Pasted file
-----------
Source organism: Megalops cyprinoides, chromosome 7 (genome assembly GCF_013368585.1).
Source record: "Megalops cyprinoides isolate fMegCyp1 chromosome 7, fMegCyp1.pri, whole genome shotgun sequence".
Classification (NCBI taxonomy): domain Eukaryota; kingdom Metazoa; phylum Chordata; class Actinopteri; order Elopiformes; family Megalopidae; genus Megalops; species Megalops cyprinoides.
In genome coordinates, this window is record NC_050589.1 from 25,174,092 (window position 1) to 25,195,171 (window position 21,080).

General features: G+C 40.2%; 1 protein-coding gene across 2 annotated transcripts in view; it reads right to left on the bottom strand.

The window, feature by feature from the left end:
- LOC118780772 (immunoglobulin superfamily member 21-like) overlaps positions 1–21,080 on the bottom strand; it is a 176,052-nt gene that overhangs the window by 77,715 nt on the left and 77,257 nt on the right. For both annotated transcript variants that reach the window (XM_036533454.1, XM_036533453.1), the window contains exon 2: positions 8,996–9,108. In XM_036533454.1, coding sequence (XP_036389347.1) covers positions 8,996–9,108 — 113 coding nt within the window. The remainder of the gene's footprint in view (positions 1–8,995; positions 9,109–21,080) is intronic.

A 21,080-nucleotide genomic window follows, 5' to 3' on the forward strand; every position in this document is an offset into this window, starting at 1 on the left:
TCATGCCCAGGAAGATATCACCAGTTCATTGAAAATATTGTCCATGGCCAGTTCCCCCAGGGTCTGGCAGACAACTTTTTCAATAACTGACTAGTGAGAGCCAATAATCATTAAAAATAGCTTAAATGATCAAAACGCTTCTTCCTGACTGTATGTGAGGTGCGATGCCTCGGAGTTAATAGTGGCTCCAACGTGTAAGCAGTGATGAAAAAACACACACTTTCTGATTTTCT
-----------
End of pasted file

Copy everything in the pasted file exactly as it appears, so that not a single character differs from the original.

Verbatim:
Source organism: Megalops cyprinoides, chromosome 7 (genome assembly GCF_013368585.1).
Source record: "Megalops cyprinoides isolate fMegCyp1 chromosome 7, fMegCyp1.pri, whole genome shotgun sequence".
Classification (NCBI taxonomy): domain Eukaryota; kingdom Metazoa; phylum Chordata; class Actinopteri; order Elopiformes; family Megalopidae; genus Megalops; species Megalops cyprinoides.
In genome coordinates, this window is record NC_050589.1 from 25,174,092 (window position 1) to 25,195,171 (window position 21,080).

General features: G+C 40.2%; 1 protein-coding gene across 2 annotated transcripts in view; it reads right to left on the bottom strand.

The window, feature by feature from the left end:
- LOC118780772 (immunoglobulin superfamily member 21-like) overlaps positions 1–21,080 on the bottom strand; it is a 176,052-nt gene that overhangs the window by 77,715 nt on the left and 77,257 nt on the right. For both annotated transcript variants that reach the window (XM_036533454.1, XM_036533453.1), the window contains exon 2: positions 8,996–9,108. In XM_036533454.1, coding sequence (XP_036389347.1) covers positions 8,996–9,108 — 113 coding nt within the window. The remainder of the gene's footprint in view (positions 1–8,995; positions 9,109–21,080) is intronic.

A 21,080-nucleotide genomic window follows, 5' to 3' on the forward strand; every position in this document is an offset into this window, starting at 1 on the left:
TCATGCCCAGGAAGATATCACCAGTTCATTGAAAATATTGTCCATGGCCAGTTCCCCCAGGGTCTGGCAGACAACTTTTTCAATAACTGACTAGTGAGAGCCAATAATCATTAAAAATAGCTTAAATGATCAAAACGCTTCTTCCTGACTGTATGTGAGGTGCGATGCCTCGGAGTTAATAGTGGCTCCAACGTGTAAGCAGTGATGAAAAAACACACACTTTCTGATTTTCT